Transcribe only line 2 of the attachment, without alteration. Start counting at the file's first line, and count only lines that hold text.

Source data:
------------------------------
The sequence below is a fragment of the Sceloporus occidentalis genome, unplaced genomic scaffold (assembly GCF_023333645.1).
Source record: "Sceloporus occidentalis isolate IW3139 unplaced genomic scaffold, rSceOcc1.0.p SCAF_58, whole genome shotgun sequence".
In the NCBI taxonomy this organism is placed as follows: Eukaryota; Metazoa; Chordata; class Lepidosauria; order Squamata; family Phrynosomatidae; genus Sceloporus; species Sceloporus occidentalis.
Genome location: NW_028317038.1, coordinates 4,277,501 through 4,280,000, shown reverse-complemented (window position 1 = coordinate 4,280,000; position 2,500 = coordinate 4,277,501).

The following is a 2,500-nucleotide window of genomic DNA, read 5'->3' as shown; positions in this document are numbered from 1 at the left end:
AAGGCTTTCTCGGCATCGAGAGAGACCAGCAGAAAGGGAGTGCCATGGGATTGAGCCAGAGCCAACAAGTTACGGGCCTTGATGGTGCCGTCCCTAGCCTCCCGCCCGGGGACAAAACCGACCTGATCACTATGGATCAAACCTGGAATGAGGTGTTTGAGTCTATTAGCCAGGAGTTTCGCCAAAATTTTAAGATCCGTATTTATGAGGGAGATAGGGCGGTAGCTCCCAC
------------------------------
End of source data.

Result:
Source record: "Sceloporus occidentalis isolate IW3139 unplaced genomic scaffold, rSceOcc1.0.p SCAF_58, whole genome shotgun sequence".